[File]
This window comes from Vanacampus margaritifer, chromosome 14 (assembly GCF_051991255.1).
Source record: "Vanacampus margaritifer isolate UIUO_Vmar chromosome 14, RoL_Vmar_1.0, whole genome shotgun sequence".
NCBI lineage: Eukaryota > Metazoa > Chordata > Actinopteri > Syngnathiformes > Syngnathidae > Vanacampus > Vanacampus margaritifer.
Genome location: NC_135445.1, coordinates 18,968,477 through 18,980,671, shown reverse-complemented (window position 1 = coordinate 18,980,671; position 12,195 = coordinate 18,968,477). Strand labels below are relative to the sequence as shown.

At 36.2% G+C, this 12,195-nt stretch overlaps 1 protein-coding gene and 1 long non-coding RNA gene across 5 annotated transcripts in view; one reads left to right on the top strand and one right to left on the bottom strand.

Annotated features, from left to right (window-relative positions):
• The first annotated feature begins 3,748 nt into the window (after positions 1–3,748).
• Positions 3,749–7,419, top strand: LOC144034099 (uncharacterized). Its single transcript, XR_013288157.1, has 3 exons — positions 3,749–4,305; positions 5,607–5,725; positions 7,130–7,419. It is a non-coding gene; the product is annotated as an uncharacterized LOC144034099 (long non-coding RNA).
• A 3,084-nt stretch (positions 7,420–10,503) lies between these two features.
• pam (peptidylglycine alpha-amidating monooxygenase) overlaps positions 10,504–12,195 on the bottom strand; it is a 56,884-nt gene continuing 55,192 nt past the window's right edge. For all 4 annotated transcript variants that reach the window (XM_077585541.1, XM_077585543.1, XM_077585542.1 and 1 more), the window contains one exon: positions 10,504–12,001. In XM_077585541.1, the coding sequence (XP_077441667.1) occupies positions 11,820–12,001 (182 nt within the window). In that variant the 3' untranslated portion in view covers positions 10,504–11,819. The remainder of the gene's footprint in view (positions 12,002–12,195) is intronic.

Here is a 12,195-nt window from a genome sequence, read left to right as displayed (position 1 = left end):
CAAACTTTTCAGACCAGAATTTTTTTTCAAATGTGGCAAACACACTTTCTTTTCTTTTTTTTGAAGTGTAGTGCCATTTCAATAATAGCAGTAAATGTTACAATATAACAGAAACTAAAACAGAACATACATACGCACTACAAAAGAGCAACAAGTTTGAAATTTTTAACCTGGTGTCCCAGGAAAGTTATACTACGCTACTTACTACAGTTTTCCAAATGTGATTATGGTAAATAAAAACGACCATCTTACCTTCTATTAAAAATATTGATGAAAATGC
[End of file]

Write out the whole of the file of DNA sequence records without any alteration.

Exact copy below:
This window comes from Vanacampus margaritifer, chromosome 14 (assembly GCF_051991255.1).
Source record: "Vanacampus margaritifer isolate UIUO_Vmar chromosome 14, RoL_Vmar_1.0, whole genome shotgun sequence".
NCBI lineage: Eukaryota > Metazoa > Chordata > Actinopteri > Syngnathiformes > Syngnathidae > Vanacampus > Vanacampus margaritifer.
Genome location: NC_135445.1, coordinates 18,968,477 through 18,980,671, shown reverse-complemented (window position 1 = coordinate 18,980,671; position 12,195 = coordinate 18,968,477). Strand labels below are relative to the sequence as shown.

At 36.2% G+C, this 12,195-nt stretch overlaps 1 protein-coding gene and 1 long non-coding RNA gene across 5 annotated transcripts in view; one reads left to right on the top strand and one right to left on the bottom strand.

Annotated features, from left to right (window-relative positions):
• The first annotated feature begins 3,748 nt into the window (after positions 1–3,748).
• Positions 3,749–7,419, top strand: LOC144034099 (uncharacterized). Its single transcript, XR_013288157.1, has 3 exons — positions 3,749–4,305; positions 5,607–5,725; positions 7,130–7,419. It is a non-coding gene; the product is annotated as an uncharacterized LOC144034099 (long non-coding RNA).
• A 3,084-nt stretch (positions 7,420–10,503) lies between these two features.
• pam (peptidylglycine alpha-amidating monooxygenase) overlaps positions 10,504–12,195 on the bottom strand; it is a 56,884-nt gene continuing 55,192 nt past the window's right edge. For all 4 annotated transcript variants that reach the window (XM_077585541.1, XM_077585543.1, XM_077585542.1 and 1 more), the window contains one exon: positions 10,504–12,001. In XM_077585541.1, the coding sequence (XP_077441667.1) occupies positions 11,820–12,001 (182 nt within the window). In that variant the 3' untranslated portion in view covers positions 10,504–11,819. The remainder of the gene's footprint in view (positions 12,002–12,195) is intronic.

Here is a 12,195-nt window from a genome sequence, read left to right as displayed (position 1 = left end):
CAAACTTTTCAGACCAGAATTTTTTTTCAAATGTGGCAAACACACTTTCTTTTCTTTTTTTTGAAGTGTAGTGCCATTTCAATAATAGCAGTAAATGTTACAATATAACAGAAACTAAAACAGAACATACATACGCACTACAAAAGAGCAACAAGTTTGAAATTTTTAACCTGGTGTCCCAGGAAAGTTATACTACGCTACTTACTACAGTTTTCCAAATGTGATTATGGTAAATAAAAACGACCATCTTACCTTCTATTAAAAATATTGATGAAAATGC